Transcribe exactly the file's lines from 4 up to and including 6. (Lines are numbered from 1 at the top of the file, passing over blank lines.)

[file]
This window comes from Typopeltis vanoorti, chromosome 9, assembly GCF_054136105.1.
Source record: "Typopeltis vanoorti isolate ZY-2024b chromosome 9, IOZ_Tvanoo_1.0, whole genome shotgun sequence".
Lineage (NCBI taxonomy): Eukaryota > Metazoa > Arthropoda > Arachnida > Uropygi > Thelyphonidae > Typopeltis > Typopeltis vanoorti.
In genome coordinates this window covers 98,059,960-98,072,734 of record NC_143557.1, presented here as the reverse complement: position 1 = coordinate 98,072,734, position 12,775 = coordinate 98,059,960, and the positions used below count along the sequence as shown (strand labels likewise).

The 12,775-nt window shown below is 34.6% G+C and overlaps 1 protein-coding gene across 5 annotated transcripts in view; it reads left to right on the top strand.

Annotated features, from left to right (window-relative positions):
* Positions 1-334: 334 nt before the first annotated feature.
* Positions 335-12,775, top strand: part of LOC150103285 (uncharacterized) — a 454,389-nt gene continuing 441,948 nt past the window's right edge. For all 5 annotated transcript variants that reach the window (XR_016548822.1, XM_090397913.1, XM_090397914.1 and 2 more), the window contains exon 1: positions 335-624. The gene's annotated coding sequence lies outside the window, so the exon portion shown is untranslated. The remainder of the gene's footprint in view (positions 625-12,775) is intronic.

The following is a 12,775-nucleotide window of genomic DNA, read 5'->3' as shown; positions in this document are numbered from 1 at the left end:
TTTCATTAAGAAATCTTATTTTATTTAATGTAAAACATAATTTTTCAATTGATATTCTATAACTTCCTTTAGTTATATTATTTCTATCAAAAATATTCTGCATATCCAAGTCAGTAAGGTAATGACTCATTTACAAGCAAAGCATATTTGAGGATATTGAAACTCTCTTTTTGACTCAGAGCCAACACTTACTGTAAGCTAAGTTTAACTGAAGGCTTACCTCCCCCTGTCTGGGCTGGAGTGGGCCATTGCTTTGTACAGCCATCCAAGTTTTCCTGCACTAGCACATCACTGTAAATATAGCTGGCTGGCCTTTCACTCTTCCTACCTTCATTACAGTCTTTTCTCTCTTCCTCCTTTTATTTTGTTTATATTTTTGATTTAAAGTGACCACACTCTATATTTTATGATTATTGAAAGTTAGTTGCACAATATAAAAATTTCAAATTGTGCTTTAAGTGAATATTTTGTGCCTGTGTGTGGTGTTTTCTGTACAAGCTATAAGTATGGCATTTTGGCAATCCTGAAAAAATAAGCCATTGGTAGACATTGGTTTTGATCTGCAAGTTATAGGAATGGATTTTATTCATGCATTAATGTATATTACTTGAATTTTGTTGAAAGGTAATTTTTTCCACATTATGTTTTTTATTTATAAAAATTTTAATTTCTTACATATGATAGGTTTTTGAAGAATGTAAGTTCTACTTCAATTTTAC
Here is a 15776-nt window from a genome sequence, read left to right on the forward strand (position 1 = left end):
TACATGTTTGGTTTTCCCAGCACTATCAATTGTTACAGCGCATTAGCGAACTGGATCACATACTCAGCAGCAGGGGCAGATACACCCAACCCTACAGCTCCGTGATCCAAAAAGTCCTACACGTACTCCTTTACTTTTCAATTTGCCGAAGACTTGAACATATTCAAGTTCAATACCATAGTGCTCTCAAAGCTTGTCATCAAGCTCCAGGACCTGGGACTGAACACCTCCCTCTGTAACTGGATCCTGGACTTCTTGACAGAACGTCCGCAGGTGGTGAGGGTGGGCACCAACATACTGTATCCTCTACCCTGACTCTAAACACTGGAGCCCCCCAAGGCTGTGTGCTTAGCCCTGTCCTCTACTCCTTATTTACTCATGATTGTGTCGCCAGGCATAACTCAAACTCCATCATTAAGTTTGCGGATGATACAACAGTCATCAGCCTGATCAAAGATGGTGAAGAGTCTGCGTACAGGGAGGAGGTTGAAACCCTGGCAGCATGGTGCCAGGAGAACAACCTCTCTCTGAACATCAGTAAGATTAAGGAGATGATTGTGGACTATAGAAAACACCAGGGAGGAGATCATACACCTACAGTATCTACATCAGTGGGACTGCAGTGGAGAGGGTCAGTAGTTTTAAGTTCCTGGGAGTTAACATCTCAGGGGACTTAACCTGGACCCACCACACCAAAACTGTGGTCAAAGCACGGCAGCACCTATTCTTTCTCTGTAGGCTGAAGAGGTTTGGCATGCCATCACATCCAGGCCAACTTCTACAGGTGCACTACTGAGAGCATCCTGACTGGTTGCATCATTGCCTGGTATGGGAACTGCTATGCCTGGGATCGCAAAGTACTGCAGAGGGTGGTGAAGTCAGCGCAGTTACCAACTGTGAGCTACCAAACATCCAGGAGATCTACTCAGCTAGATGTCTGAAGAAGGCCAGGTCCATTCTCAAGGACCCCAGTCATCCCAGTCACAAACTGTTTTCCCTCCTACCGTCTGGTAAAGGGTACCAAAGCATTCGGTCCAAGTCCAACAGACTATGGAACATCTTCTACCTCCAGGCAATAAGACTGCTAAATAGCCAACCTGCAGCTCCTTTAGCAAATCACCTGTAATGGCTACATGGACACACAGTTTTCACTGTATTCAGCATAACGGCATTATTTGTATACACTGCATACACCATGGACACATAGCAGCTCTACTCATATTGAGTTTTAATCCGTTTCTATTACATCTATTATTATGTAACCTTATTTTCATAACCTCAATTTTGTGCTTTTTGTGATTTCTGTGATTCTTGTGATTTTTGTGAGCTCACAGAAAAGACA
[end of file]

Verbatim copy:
In genome coordinates this window covers 98,059,960-98,072,734 of record NC_143557.1, presented here as the reverse complement: position 1 = coordinate 98,072,734, position 12,775 = coordinate 98,059,960, and the positions used below count along the sequence as shown (strand labels likewise).

The 12,775-nt window shown below is 34.6% G+C and overlaps 1 protein-coding gene across 5 annotated transcripts in view; it reads left to right on the top strand.

Annotated features, from left to right (window-relative positions):